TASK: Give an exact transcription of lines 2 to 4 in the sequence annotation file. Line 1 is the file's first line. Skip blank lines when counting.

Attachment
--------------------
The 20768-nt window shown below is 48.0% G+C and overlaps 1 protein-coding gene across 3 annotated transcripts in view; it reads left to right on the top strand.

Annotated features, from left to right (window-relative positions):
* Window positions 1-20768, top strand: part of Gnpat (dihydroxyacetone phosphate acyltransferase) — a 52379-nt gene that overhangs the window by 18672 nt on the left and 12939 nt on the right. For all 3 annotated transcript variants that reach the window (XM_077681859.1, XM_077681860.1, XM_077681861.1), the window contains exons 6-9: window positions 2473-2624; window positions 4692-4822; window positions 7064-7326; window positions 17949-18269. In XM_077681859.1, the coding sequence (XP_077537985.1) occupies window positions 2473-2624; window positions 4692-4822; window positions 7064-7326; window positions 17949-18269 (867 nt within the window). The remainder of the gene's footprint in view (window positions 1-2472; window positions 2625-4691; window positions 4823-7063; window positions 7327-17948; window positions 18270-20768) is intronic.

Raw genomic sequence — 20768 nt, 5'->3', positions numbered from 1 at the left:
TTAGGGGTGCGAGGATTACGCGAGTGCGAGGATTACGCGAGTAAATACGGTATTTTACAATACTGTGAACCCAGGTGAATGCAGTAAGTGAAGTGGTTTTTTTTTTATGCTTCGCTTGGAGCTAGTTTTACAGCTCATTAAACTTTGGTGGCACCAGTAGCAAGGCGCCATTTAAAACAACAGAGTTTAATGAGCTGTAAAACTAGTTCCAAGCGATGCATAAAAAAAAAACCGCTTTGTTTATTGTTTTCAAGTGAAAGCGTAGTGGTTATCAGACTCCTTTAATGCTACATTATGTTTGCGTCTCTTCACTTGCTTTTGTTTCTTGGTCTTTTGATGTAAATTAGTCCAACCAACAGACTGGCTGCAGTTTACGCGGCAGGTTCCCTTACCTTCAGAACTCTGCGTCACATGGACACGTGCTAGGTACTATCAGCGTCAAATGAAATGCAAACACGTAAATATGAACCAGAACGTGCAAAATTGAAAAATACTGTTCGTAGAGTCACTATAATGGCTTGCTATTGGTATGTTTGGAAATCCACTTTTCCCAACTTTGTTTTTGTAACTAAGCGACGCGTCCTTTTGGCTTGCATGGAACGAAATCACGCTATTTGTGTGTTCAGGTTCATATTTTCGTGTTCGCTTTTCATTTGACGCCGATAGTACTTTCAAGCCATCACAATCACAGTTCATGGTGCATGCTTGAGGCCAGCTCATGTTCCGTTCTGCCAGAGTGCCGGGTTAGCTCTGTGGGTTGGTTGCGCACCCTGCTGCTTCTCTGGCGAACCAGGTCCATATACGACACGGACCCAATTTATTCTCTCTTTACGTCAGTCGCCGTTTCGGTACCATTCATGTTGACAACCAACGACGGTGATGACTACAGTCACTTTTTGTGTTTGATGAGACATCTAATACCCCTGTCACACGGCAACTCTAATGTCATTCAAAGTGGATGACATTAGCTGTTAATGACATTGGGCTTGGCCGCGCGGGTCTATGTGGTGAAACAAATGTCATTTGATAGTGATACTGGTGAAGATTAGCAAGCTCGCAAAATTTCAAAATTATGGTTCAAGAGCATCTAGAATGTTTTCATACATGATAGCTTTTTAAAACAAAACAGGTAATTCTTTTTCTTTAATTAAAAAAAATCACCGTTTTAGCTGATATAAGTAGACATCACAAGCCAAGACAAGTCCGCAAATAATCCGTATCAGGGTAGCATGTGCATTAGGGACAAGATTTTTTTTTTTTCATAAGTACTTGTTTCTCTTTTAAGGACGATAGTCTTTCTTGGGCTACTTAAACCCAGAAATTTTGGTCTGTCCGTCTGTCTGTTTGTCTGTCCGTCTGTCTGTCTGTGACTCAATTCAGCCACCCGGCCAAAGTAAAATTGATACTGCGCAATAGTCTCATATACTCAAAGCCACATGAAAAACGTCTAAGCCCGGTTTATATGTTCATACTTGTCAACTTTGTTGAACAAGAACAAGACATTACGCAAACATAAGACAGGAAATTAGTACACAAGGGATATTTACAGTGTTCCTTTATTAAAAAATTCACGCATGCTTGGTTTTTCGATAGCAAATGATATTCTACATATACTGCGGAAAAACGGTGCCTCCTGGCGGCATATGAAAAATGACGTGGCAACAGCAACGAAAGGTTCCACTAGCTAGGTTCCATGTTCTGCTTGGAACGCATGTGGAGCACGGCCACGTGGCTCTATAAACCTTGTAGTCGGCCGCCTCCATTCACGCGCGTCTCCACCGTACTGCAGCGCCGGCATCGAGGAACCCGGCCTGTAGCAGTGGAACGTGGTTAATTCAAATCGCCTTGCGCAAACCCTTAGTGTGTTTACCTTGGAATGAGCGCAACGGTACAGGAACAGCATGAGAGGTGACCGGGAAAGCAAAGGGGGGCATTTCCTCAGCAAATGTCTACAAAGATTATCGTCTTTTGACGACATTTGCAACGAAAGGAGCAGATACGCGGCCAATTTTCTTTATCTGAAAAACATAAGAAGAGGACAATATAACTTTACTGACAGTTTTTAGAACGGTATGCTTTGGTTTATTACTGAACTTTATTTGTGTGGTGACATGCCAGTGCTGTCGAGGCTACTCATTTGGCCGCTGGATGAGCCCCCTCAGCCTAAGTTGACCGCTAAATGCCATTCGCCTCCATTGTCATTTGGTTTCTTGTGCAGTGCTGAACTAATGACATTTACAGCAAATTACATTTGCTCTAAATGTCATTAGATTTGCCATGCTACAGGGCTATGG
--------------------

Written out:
Annotated features, from left to right (window-relative positions):
* Window positions 1-20768, top strand: part of Gnpat (dihydroxyacetone phosphate acyltransferase) — a 52379-nt gene that overhangs the window by 18672 nt on the left and 12939 nt on the right. For all 3 annotated transcript variants that reach the window (XM_077681859.1, XM_077681860.1, XM_077681861.1), the window contains exons 6-9: window positions 2473-2624; window positions 4692-4822; window positions 7064-7326; window positions 17949-18269. In XM_077681859.1, the coding sequence (XP_077537985.1) occupies window positions 2473-2624; window positions 4692-4822; window positions 7064-7326; window positions 17949-18269 (867 nt within the window). The remainder of the gene's footprint in view (window positions 1-2472; window positions 2625-4691; window positions 4823-7063; window positions 7327-17948; window positions 18270-20768) is intronic.

Raw genomic sequence — 20768 nt, 5'->3', positions numbered from 1 at the left: